936 F.2d 577
NOTICE: Ninth Circuit Rule 36-3 provides that dispositions other than opinions or orders designated for publication are not precedential and should not be cited except when relevant under the doctrines of law of the case, res judicata, or collateral estoppel.
Kenneth Eugene GAGE, Plaintiff-Appellant,
MILPITAS POLICE DEPARTMENT, Officials and Employees, Santa
Clara County Sheriff's Dept., Robert E. Winter and
Employees; Santa Clara County and its Board of Supervisors,
Santa Clara County Municipal and Superior Courts, Officials
and Employees, Santa Clara County District Attorney,
Officials and Employees, and/or the State of California,
Officials and Employees, Defendants-Appellees.
United States Court of Appeals, Ninth Circuit.
Submitted Oct. 16, 1990.*
Decided July 3, 1991.
Before GOODWIN, SNEED and FERGUSON, Circuit Judges.
Kenneth Gage, a California state prisoner, appeals pro se the district court's grant of summary judgment in favor of the Milpitas Police department in his 42 U.S.C. Sec. 1983 action. Gage contends that the Milpitas Police Department lost, destroyed, and failed to preserve exculpatory evidence from the crime scene that was crucial to his defense for which he seeks damages.
The section 1983 action was filed while Gage was awaiting trial on a murder charge. He was subsequently convicted in California state court. While the section 1983 action was pending, Gage filed a 28 U.S.C. Sec. 2254 habeas corpus petition in California state court. In the habeas corpus petition, Gage raised the same issue regarding the loss of allegedly exculpatory evidence to achieve a new trial.
After exhausting his state remedies, Gage filed the habeas corpus petition in federal district court. The habeas corpus and section 1983 actions were both assigned to Judge Schwarzer who subsequently dismissed Gage's habeas corpus petition on the merits, and which this court has upheld on appeal. See Gage v. Borg. No. 89-16191 (9th Cir. Apr. --, 1991).
As to the section 1983 action, Judge Schwarzer, sua sponte, issued an order that Gage should show cause within thirty days why summary judgment should not be granted in favor of the Milpitas Police Department. Following receipt of Gage's response, Judge Schwarzer granted summary judgment.
Gage appeals the district court's order granting summary judgment. Three specific issues are raised: 1) did the district court abuse its discretion in moving for summary judgment sua sponte: 2) did the district court err in granting summary judgment; and 3) was Gage entitled to appointed counsel at the district court level. We affirm in all respects.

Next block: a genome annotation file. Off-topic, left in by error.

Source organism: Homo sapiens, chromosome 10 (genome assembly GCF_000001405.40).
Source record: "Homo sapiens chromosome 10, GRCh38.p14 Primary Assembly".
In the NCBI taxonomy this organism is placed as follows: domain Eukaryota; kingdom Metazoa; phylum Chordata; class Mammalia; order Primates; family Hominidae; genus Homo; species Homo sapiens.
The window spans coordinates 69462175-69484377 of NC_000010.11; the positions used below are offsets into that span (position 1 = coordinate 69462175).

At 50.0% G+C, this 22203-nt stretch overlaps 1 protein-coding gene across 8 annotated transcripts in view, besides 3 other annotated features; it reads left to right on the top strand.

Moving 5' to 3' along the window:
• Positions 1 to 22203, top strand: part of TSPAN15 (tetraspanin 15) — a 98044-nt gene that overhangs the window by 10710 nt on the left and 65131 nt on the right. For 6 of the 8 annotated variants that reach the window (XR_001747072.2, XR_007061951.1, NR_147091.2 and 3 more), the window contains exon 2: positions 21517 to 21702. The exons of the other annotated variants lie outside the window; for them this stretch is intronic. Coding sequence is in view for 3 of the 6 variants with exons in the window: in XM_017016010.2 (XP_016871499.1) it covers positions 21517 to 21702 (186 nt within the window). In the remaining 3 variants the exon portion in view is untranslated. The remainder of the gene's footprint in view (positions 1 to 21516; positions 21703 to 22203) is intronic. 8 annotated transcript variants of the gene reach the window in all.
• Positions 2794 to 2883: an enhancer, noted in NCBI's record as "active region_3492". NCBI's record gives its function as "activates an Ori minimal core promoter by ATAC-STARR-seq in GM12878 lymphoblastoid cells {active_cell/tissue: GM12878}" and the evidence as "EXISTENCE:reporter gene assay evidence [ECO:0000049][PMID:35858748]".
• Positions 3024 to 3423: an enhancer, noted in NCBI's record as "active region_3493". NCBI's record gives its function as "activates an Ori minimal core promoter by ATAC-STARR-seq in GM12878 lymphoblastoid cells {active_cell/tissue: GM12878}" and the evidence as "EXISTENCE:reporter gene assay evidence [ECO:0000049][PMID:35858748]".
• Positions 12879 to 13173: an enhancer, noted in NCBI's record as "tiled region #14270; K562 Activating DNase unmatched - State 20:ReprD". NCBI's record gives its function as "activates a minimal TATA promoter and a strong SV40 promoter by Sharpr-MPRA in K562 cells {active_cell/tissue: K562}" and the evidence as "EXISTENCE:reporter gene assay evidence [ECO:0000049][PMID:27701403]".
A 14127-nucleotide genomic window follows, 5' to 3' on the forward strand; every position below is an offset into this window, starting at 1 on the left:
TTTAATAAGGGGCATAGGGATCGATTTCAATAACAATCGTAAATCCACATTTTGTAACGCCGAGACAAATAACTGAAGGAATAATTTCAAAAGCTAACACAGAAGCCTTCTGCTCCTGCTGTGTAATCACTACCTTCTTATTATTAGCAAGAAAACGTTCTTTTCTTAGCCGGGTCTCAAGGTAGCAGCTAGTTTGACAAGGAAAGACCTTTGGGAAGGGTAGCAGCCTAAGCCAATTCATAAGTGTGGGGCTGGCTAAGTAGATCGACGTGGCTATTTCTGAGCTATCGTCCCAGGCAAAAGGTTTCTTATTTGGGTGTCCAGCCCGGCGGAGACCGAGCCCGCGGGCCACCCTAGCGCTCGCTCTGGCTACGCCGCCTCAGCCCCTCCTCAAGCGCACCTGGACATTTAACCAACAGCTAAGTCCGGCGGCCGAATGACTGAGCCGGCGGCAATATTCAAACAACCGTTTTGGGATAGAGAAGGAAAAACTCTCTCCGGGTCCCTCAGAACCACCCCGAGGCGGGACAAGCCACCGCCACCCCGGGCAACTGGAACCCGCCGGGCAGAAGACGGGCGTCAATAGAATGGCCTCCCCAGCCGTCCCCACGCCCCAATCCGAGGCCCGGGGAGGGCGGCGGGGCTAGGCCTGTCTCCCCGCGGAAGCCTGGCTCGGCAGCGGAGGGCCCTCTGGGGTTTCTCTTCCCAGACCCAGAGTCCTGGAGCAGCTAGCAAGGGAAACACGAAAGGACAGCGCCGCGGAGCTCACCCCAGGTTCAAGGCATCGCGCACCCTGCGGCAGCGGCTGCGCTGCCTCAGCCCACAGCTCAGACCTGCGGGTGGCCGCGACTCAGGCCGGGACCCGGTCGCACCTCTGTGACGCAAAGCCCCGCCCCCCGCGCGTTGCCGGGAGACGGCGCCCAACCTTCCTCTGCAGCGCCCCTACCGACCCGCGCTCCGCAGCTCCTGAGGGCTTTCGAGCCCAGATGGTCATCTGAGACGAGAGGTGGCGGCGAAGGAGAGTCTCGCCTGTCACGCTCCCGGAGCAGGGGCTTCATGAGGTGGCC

MOVING FOR SUMMARY JUDGMENT SUA SPONTE
A district court has the power to grant summary judgment sua sponte, as long as the losing party was on notice that it had to come forward with all of its evidence. See Celotex Corp. v. Catrett, 477 U.S. 317, 326 (1986). In this instance, the district judge provided Gage with thirty days to show why summary judgment should not be granted. Accordingly, we hold that the court did not abuse its discretion in moving for summary judgment sua sponte.
MERITS OF SECTION 1983 ACTION
Gage raises the same issue in his section 1983 action that was decided in his habeas corpus petition. In both actions, he challenged the failure of the police to collect and preserve allegedly exculpatory evidence. In the habeas corpus proceeding, the district court specifically held that the evidence was not exculpatory. This court has affirmed the district court's decision.
The doctrine of collateral estoppel precludes Gage from bringing his section 1983 action. Where the identical issue was actually litigated and necessarily decided after a full and fair opportunity for litigation in the habeas corpus proceeding, as in this case, petitioner is collaterally estopped from raising the claim again in another action. See Robi v. Five Platters, Inc., 838 F.2d 318, 322 (9th Cir.1988) (listing elements of collateral estoppel); see also 18 C. Wright, A. Miller & E. Cooper, Federal Practice and Procedure Sec. 4416, at 137-38 (1981). In light of our ruling in the habeas corpus action that the lost evidence could not have been exculpatory, Gage did not sustain any damage from the loss. Thus, the district court correctly granted summary judgment in favor of the Milpitas Police Department.
DENIAL OF MOTION TO APPOINT COUNSEL
Under 28 U.S.C. Sec. 1915(d), the district court has discretion to appoint counsel to represent an indigent civil litigant. Counsel should be appointed under section 1915(d) only in "exceptional circumstances." See Wilborn v. Escalderon, 789 F.2d 1328, 1331 (9th Cir.1986). "A finding of exceptional circumstances requires an evaluation of both 'the liklihood of success on the merits (and) the ability of the petitioner to articulate his claims pro se in light of the complexity of the legal issues involved." Id.
In this instance Gage failed to show a liklihood of success in his section 1983 action. Therefore, we hold that the district court did not abuse its discretion in denying Gage's request to have counsel appointed.
Gage argues that the district court at one point indicated a willingness to appoint counsel but later failed to do so. Tentative indications, on which there has been no substantial reliance, are not harnesses into which a judge must thereafter fit to avoid reversals. The district court has the discretion to resolve these issues as the case unfolds. There is no abuse of discretion here.